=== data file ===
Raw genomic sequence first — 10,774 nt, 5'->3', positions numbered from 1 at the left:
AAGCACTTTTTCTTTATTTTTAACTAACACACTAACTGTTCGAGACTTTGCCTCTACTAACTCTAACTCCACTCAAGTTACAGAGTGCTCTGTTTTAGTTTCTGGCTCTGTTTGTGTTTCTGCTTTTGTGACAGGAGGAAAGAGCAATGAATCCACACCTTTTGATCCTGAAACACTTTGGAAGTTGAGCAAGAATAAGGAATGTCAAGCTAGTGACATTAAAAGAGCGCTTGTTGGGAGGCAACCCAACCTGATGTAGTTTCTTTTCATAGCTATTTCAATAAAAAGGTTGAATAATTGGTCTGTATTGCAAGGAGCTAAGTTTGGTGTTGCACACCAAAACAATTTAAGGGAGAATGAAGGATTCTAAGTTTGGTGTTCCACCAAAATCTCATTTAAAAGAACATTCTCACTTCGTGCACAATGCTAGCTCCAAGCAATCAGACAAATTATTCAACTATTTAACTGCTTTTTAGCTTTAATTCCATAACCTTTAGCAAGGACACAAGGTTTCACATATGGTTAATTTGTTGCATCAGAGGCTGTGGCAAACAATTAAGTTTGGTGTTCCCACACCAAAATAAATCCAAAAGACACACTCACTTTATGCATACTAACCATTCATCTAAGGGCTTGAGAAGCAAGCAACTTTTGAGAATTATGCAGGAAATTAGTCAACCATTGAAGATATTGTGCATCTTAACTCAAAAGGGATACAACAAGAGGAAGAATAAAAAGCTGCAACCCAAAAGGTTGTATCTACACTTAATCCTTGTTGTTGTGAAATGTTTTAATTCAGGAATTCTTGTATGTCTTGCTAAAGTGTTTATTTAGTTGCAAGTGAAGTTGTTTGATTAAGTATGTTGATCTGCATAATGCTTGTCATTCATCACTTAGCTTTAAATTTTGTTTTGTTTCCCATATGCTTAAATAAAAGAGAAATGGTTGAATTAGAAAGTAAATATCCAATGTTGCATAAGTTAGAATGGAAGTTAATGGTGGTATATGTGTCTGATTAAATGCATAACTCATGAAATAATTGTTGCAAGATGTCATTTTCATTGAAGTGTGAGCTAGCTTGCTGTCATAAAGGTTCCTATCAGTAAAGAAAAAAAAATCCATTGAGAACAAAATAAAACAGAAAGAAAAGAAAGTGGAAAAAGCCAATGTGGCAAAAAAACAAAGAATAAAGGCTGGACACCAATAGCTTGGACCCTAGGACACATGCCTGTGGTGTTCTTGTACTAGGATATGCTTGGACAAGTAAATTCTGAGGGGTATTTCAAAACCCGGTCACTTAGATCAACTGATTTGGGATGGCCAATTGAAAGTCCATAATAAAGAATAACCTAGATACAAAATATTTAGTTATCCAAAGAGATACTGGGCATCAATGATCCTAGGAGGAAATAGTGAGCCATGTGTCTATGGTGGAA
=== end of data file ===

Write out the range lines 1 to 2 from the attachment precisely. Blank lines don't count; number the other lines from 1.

Raw genomic sequence first — 10,774 nt, 5'->3', positions numbered from 1 at the left:
AAGCACTTTTTCTTTATTTTTAACTAACACACTAACTGTTCGAGACTTTGCCTCTACTAACTCTAACTCCACTCAAGTTACAGAGTGCTCTGTTTTAGTTTCTGGCTCTGTTTGTGTTTCTGCTTTTGTGACAGGAGGAAAGAGCAATGAATCCACACCTTTTGATCCTGAAACACTTTGGAAGTTGAGCAAGAATAAGGAATGTCAAGCTAGTGACATTAAAAGAGCGCTTGTTGGGAGGCAACCCAACCTGATGTAGTTTCTTTTCATAGCTATTTCAATAAAAAGGTTGAATAATTGGTCTGTATTGCAAGGAGCTAAGTTTGGTGTTGCACACCAAAACAATTTAAGGGAGAATGAAGGATTCTAAGTTTGGTGTTCCACCAAAATCTCATTTAAAAGAACATTCTCACTTCGTGCACAATGCTAGCTCCAAGCAATCAGACAAATTATTCAACTATTTAACTGCTTTTTAGCTTTAATTCCATAACCTTTAGCAAGGACACAAGGTTTCACATATGGTTAATTTGTTGCATCAGAGGCTGTGGCAAACAATTAAGTTTGGTGTTCCCACACCAAAATAAATCCAAAAGACACACTCACTTTATGCATACTAACCATTCATCTAAGGGCTTGAGAAGCAAGCAACTTTTGAGAATTATGCAGGAAATTAGTCAACCATTGAAGATATTGTGCATCTTAACTCAAAAGGGATACAACAAGAGGAAGAATAAAAAGCTGCAACCCAAAAGGTTGTATCTACACTTAATCCTTGTTGTTGTGAAATGTTTTAATTCAGGAATTCTTGTATGTCTTGCTAAAGTGTTTATTTAGTTGCAAGTGAAGTTGTTTGATTAAGTATGTTGATCTGCATAATGCTTGTCATTCATCACTTAGCTTTAAATTTTGTTTTGTTTCCCATATGCTTAAATAAAAGAGAAATGGTTGAATTAGAAAGTAAATATCCAATGTTGCATAAGTTAGAATGGAAGTTAATGGTGGTATATGTGTCTGATTAAATGCATAACTCATGAAATAATTGTTGCAAGATGTCATTTTCATTGAAGTGTGAGCTAGCTTGCTGTCATAAAGGTTCCTATCAGTAAAGAAAAAAAAATCCATTGAGAACAAAATAAAACAGAAAGAAAAGAAAGTGGAAAAAGCCAATGTGGCAAAAAAACAAAGAATAAAGGCTGGACACCAATAGCTTGGACCCTAGGACACATGCCTGTGGTGTTCTTGTACTAGGATATGCTTGGACAAGTAAATTCTGAGGGGTATTTCAAAACCCGGTCACTTAGATCAACTGATTTGGGATGGCCAATTGAAAGTCCATAATAAAGAATAACCTAGATACAAAATATTTAGTTATCCAAAGAGATACTGGGCATCAATGATCCTAGGAGGAAATAGTGAGCCATGTGTCTATGGTGGAA